Not that long ago, I wrote about a particularly nice variety of Lancashire cheese I’d discovered called Bowland, that is stuffed full of fruit and spices and resembles a slice of cake. I also mentioned the general affinity of certain types of cheese for fruitcake.
Staying with a Lancashire gastronomic theme, I’ve recently discovered another fine cheese / cake pairing.
The other day I found that my local supermarket was selling packs of Chorley cakes, which are similar to the better-known (and geographically fairly close) Eccles cakes but made with shortcrust instead of puff pastry and generally less sweetened. I’ve long been partial to Eccles cakes but didn’t recall trying Chorley cakes before, so naturally I had to rectify this gap in my education.
On returning home with my newly purchased comestibles, I did some research on Wikipedia (linked above) and discovered that Chorley cakes are often served with a bit of butter spread on top and accompanied by a bit of Lancashire cheese. As it happens, I’d bought a block of that in the same shopping trip (just the plain variety this time, not Bowland) and so I was able to try Chorley cakes in an authentic manner and discovered it to be a fine combination (apparently Eccles cakes are also often served with Lancashire cheese, though I haven’t yet had a chance to test this partnership).
Having tried some commercially produced Chorley cakes and guessing that they would be fairly simple to make, I dug out a recipe for them and had a go at making some this evening.
I was moderately pleased with how they turned out (at least the ones I’ve tested so far), although I think my ratio of pastry to filling was a bit too high.
The particular recipe I followed instructed to add a bit of baking powder to the pastry, which is (as far as I know, not being a very expert pastry chef) fairly unusual for shortcrust but seems to work quite nicely to make it a bit lighter.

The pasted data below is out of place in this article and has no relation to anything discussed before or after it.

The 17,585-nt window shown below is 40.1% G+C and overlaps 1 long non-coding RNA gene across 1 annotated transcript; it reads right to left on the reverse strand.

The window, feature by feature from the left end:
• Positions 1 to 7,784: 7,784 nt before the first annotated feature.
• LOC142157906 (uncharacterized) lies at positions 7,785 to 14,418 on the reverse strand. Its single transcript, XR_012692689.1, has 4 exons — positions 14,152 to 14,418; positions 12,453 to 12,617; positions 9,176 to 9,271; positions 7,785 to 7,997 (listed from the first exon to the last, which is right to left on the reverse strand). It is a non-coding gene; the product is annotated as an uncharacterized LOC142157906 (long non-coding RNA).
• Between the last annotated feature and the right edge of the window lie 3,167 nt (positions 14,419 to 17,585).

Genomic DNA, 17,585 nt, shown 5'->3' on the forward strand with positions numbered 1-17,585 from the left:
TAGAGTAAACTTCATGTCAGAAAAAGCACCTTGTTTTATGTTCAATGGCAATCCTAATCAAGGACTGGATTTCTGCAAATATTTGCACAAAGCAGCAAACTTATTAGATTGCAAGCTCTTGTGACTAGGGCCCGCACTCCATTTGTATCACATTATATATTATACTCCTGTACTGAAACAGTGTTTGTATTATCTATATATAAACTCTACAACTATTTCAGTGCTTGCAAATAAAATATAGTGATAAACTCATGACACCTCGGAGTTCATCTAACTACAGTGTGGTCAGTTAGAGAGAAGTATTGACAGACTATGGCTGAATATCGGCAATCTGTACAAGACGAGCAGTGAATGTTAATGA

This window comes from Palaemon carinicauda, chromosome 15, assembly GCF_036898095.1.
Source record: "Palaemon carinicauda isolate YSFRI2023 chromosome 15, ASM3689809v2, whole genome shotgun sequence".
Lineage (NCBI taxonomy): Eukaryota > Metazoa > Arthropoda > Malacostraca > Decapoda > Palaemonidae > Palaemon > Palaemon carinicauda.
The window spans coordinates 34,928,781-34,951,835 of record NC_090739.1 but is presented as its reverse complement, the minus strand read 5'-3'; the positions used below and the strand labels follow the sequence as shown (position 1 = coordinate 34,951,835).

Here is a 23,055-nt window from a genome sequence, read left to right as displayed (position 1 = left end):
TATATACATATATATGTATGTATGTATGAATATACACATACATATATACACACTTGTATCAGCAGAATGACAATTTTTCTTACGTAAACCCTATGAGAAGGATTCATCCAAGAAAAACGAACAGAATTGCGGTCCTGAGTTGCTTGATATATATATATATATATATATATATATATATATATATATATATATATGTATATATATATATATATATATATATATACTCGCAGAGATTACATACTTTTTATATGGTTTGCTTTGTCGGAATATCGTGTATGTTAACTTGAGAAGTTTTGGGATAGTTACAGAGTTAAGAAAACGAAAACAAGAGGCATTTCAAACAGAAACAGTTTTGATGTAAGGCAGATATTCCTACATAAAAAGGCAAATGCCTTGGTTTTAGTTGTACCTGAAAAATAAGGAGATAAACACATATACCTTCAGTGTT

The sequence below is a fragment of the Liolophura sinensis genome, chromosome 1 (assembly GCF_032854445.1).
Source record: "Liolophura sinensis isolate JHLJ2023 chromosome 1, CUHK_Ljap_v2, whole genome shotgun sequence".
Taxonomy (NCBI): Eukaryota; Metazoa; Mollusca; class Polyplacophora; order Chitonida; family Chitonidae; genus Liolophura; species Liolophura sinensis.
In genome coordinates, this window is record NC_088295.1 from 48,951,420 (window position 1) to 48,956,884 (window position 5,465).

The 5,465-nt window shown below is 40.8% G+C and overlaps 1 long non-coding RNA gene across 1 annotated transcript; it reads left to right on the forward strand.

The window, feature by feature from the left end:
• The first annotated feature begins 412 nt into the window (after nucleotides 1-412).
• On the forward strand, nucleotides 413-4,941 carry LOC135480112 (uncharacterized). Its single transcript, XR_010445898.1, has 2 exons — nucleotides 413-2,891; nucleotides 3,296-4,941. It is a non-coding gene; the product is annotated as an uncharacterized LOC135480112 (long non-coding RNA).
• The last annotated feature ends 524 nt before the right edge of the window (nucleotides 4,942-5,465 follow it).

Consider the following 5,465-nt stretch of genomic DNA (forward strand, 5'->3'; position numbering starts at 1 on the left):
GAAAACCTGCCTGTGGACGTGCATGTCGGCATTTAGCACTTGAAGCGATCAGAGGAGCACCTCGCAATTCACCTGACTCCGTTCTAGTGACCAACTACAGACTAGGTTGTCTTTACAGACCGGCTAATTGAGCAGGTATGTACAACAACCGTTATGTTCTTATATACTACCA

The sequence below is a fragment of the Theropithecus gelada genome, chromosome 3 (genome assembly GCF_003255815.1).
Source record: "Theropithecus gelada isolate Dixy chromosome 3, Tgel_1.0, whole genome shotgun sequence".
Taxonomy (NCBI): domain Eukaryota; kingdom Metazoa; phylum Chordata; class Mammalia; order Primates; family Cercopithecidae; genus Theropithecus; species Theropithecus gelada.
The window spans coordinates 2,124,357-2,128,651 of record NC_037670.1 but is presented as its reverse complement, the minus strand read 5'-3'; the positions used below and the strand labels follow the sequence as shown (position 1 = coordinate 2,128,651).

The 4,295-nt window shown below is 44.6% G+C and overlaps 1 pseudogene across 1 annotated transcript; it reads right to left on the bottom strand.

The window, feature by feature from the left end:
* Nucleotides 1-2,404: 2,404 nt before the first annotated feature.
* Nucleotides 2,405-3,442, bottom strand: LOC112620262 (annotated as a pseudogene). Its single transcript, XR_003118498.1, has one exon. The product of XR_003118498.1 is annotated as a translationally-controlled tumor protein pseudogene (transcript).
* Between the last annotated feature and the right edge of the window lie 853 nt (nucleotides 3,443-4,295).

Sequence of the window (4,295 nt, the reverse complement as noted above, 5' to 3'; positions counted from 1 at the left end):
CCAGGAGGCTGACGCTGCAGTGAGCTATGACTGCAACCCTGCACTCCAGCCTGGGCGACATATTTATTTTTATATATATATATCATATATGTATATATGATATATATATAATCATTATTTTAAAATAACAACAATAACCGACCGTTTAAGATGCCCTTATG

The filling is supposed to be currants with butter and a bit of nutmeg. I didn’t have quite enough currants for the full amount, so I made up the difference using raisins (apparently an authentic Lancashire variation). The currants I did use were the tail end of a bag I got to do some baking several years ago, so they were probably not in the best condition but were still edible (though I probably wouldn’t have used them if I’d been baking for anybody else to eat).
The recipe also indicated that sugar was an optional ingredient, so I decided to try without on this occasion. This makes the cakes relatively unsweet, but that’s not necessarily a bad thing. This way they would probably work better with cheese than ones which are sweeter (unfortunately I didn’t have any cheese left to try with this batch) and they would also be reasonably diabetic-friendly (although probably not that healthy as they have a fair amount of butter (or cooking marge, as I used today) in them.
The cakes in this recipe were glazed with a bit of beaten egg, which I’m sure contributed to the golden brown finish and also left me with a nice bit of egg to make an omelette for dinner. Another recipe I looked at suggested glazing with milk; I imagine that would give a slightly paler glaze although might work quite well if you didn’t have an egg to hand.
I think I will definitely try making Chorley cakes again, although I will try to get a bit more filling in next time (and use slightly less out-of-date currants). I might have a go at Eccles cakes too, if I can nerve myself to try making puff pastry (or decide to wimp out and buy some ready made).
Incidentally, just to show that I am reasonably impartial as to the colour of my roses, I should perhaps mention that one of my favourite cheeses to accompany fruitcake is Wensleydale. 🙂